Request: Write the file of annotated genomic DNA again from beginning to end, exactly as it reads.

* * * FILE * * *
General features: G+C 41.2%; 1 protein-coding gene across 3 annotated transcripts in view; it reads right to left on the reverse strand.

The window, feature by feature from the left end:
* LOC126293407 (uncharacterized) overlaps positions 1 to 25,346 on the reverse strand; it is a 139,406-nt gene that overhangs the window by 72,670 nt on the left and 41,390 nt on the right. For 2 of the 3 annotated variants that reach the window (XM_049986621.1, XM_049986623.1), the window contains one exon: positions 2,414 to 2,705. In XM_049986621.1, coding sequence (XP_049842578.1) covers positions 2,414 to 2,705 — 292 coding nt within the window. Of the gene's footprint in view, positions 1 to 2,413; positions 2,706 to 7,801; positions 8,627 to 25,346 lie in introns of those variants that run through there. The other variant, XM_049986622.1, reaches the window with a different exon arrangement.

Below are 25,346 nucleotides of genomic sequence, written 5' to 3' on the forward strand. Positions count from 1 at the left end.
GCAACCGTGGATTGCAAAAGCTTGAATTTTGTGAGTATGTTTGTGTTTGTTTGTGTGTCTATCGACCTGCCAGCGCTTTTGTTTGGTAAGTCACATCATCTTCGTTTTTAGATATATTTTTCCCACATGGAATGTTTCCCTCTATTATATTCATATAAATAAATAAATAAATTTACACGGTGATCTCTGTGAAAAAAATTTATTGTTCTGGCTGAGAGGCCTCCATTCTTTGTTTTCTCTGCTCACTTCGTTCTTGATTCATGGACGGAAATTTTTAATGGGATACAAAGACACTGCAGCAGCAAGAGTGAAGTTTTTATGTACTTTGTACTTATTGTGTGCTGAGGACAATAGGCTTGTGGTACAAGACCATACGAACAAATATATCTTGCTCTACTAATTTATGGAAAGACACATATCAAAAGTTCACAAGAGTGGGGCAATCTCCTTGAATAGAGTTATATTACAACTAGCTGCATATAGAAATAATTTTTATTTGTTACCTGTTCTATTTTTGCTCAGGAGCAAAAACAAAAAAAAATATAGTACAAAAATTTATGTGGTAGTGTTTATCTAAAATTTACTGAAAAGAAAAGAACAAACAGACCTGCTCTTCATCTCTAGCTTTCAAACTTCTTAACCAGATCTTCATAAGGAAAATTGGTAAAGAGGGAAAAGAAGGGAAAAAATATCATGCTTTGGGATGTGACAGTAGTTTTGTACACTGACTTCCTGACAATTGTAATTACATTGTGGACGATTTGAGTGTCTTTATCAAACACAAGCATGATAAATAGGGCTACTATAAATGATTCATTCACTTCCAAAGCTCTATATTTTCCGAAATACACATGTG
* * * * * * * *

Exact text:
General features: G+C 41.2%; 1 protein-coding gene across 3 annotated transcripts in view; it reads right to left on the reverse strand.

The window, feature by feature from the left end:
* LOC126293407 (uncharacterized) overlaps positions 1 to 25,346 on the reverse strand; it is a 139,406-nt gene that overhangs the window by 72,670 nt on the left and 41,390 nt on the right. For 2 of the 3 annotated variants that reach the window (XM_049986621.1, XM_049986623.1), the window contains one exon: positions 2,414 to 2,705. In XM_049986621.1, coding sequence (XP_049842578.1) covers positions 2,414 to 2,705 — 292 coding nt within the window. Of the gene's footprint in view, positions 1 to 2,413; positions 2,706 to 7,801; positions 8,627 to 25,346 lie in introns of those variants that run through there. The other variant, XM_049986622.1, reaches the window with a different exon arrangement.

Below are 25,346 nucleotides of genomic sequence, written 5' to 3' on the forward strand. Positions count from 1 at the left end.
GCAACCGTGGATTGCAAAAGCTTGAATTTTGTGAGTATGTTTGTGTTTGTTTGTGTGTCTATCGACCTGCCAGCGCTTTTGTTTGGTAAGTCACATCATCTTCGTTTTTAGATATATTTTTCCCACATGGAATGTTTCCCTCTATTATATTCATATAAATAAATAAATAAATTTACACGGTGATCTCTGTGAAAAAAATTTATTGTTCTGGCTGAGAGGCCTCCATTCTTTGTTTTCTCTGCTCACTTCGTTCTTGATTCATGGACGGAAATTTTTAATGGGATACAAAGACACTGCAGCAGCAAGAGTGAAGTTTTTATGTACTTTGTACTTATTGTGTGCTGAGGACAATAGGCTTGTGGTACAAGACCATACGAACAAATATATCTTGCTCTACTAATTTATGGAAAGACACATATCAAAAGTTCACAAGAGTGGGGCAATCTCCTTGAATAGAGTTATATTACAACTAGCTGCATATAGAAATAATTTTTATTTGTTACCTGTTCTATTTTTGCTCAGGAGCAAAAACAAAAAAAAATATAGTACAAAAATTTATGTGGTAGTGTTTATCTAAAATTTACTGAAAAGAAAAGAACAAACAGACCTGCTCTTCATCTCTAGCTTTCAAACTTCTTAACCAGATCTTCATAAGGAAAATTGGTAAAGAGGGAAAAGAAGGGAAAAAATATCATGCTTTGGGATGTGACAGTAGTTTTGTACACTGACTTCCTGACAATTGTAATTACATTGTGGACGATTTGAGTGTCTTTATCAAACACAAGCATGATAAATAGGGCTACTATAAATGATTCATTCACTTCCAAAGCTCTATATTTTCCGAAATACACATGTG